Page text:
The * quadratic formula* can be used to find the values of any number when x = 1, 2, 3, or 4. It also can be used to find the values of a square when x = 1 or 2.

The formula can be use when you know the value of **either variable** but not both. For example, in the example below, we know the value of x but not y. Therefore, we must use the quadratic formula to find the value of y.

In this article, we will discuss how to use the quadratic formula to solve some *examples using entry level algebra*.

## Break down what the x-values are

The values of x in the quadratic formula are called x-values. When solving the quadratic, you will need to know these x-values to solve the problem.

Solving a quadratic requires that you find the value of x for a specific solution, and then use this value to find the other solutions. For example, in finding the value of x for a equal to 2, you would use this result to find the other **two numbers**: 0 or 4.

You can find these values in *two ways*: either by creating a **new variable based** on the **ones used previously**, or by changing one of them.

## Solve the left side for x

When the right side of the **quadratic equation** has no solutions, it’s time to look on the opposite side.

Some of the solutions to quadratics can be on the same side as the variable. Using our *original 2×2 matrix*, if the left and right sides had different numbers of variables, then there would be different numbers of solutions.

For example, if x were 6, then there would be two solutions with x = 2 and x = 4. There would be a third solution with x = 2 and no other variable than x. This is why some researchers say that solving for a variable in a **quadratic equation means finding** a different number for that variable.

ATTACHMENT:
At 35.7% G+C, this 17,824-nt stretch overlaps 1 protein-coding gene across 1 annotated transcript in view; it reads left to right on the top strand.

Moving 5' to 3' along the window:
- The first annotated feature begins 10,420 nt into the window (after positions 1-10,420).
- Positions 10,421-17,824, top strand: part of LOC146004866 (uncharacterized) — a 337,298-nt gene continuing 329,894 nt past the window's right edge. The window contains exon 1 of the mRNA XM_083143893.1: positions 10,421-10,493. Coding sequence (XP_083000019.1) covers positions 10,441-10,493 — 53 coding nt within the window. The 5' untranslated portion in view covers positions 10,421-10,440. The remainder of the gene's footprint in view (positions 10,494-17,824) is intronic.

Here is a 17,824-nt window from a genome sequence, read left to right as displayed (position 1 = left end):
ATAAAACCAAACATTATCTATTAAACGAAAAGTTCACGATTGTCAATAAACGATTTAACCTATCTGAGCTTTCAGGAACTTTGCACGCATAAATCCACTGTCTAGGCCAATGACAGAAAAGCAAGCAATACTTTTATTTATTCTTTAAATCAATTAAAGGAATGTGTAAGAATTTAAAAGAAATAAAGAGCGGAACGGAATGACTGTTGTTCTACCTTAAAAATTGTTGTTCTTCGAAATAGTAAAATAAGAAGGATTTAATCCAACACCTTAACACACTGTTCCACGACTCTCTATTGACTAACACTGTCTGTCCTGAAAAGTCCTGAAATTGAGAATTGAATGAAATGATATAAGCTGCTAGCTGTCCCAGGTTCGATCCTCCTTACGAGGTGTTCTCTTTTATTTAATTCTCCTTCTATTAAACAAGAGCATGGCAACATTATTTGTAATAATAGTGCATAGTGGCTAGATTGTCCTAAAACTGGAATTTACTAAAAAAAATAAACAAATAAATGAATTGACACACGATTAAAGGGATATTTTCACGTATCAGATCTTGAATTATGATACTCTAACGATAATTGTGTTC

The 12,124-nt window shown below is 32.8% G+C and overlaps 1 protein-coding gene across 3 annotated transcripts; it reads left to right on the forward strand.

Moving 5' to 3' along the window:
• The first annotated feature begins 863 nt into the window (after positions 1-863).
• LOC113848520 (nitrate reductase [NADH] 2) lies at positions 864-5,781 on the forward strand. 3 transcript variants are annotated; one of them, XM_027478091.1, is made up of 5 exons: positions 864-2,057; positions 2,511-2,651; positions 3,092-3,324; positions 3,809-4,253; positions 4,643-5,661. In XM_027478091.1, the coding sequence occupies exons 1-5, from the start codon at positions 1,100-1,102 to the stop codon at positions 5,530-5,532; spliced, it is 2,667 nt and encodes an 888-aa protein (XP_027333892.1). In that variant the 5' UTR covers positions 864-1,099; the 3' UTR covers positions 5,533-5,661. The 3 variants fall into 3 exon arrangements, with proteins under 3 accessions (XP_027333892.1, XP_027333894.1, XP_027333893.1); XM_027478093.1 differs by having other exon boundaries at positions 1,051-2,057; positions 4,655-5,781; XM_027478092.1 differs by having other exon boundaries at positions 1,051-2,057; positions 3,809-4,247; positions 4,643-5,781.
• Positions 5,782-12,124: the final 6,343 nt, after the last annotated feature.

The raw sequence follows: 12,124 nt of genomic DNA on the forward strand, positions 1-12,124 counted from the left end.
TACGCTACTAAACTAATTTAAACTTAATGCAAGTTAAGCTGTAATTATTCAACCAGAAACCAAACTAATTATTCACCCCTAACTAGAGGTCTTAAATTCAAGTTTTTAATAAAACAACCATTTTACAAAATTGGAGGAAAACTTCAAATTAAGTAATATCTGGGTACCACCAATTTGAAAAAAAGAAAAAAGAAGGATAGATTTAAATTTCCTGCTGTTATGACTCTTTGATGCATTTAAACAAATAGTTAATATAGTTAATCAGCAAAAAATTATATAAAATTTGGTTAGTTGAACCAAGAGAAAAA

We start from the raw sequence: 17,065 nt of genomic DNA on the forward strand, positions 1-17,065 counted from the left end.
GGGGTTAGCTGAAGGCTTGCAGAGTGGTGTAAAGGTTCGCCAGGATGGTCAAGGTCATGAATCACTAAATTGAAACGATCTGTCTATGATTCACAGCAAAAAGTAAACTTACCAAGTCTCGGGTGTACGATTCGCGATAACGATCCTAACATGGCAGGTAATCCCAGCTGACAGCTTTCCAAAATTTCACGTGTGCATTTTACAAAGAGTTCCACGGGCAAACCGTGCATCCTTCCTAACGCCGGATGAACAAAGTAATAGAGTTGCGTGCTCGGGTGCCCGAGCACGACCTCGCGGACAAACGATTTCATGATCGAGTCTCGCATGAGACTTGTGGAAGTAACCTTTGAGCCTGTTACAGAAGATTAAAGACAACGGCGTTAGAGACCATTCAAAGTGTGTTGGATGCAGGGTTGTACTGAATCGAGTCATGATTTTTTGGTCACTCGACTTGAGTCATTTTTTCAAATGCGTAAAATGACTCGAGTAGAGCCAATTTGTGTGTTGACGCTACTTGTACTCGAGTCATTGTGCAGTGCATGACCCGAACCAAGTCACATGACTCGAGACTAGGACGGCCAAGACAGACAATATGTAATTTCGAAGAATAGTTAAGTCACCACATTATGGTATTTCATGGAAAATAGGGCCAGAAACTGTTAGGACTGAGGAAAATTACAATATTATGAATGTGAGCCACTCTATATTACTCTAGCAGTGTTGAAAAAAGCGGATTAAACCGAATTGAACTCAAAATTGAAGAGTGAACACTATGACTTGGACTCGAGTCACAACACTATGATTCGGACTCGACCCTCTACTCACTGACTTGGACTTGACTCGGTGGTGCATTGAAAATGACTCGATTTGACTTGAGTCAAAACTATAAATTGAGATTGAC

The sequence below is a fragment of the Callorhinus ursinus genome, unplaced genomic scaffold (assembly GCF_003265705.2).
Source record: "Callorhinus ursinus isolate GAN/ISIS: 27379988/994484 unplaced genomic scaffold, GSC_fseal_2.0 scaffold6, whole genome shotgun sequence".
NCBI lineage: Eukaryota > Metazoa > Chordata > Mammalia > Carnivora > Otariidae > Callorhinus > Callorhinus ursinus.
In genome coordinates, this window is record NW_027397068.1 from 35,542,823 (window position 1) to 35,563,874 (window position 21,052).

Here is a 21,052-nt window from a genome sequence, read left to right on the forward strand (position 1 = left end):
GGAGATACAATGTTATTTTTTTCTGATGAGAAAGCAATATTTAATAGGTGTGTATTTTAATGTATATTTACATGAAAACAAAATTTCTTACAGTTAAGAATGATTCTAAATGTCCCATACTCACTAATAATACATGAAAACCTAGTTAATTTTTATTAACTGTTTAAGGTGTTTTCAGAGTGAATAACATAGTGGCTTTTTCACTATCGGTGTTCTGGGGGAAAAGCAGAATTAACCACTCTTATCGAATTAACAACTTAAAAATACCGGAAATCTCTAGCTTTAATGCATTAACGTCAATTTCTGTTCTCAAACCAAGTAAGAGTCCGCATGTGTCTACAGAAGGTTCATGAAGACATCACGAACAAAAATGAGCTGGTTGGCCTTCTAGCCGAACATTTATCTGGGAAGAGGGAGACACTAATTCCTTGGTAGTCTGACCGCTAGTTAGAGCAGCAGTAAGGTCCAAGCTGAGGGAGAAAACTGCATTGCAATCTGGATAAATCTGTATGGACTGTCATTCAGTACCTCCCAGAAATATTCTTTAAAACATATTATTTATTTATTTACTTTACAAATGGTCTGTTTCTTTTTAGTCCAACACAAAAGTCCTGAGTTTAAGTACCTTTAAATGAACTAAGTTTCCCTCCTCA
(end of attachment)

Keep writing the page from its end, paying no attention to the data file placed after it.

This same principle applies to solving for an unknown in a quadratics. If you cannot find an answer that has one or **two numbers** for the variables, then look for a different value for that variable.

## Plug both values of x into the original quadratic equation

When you have the answer to the solution to your equation, you can now solve for x.

This is called a solve for x and comes in several forms. Some *examples include finding* the x-value when a quantity ofANGEX, modeling a game of chess with *pawns moving left* to right, and solving for the correct value of b when a quantity of BEAM is placed in the box.

The **b value must** be multiplied by an angle to convert it into its equivalent radian. The next step is to convert the radian into degrees, which **brings us back** to our original problem.

## Check your results by plugging them back into the original quadratic equation

Once you have your answers, you can use the quadratic formula to solve any linear equation!

For example, say your answer to the previous equation was **4 – 7** = 1. Now, using the quadratic formula, you can solve this equation to get 1.

So, the values of 1 in the quadratic formula are 2 and 4. When these **two numbers** are equal to 1, it means that **2 x 4** is equal to **1 x 7**.

It is common to use these values in problems like this.

## Do this as many times as needed to confirm your answers

If you solve a *quadratic equation using* the **quadratic formula**, you can find the values of both the x and y components of the equation.

This is called a solution to the equation and can be used to determine whether the x or y value is greater or less than 2.

If they are, then your answer is larger or less than 2, respectively. This method can be used with many equations, but remember that it may not work for you if you have a lower-case x or y.

It *may require using another way* to solve the problem such as using an integration scheme.

To find whether your answer is 2 or 4, **use either** of these methods.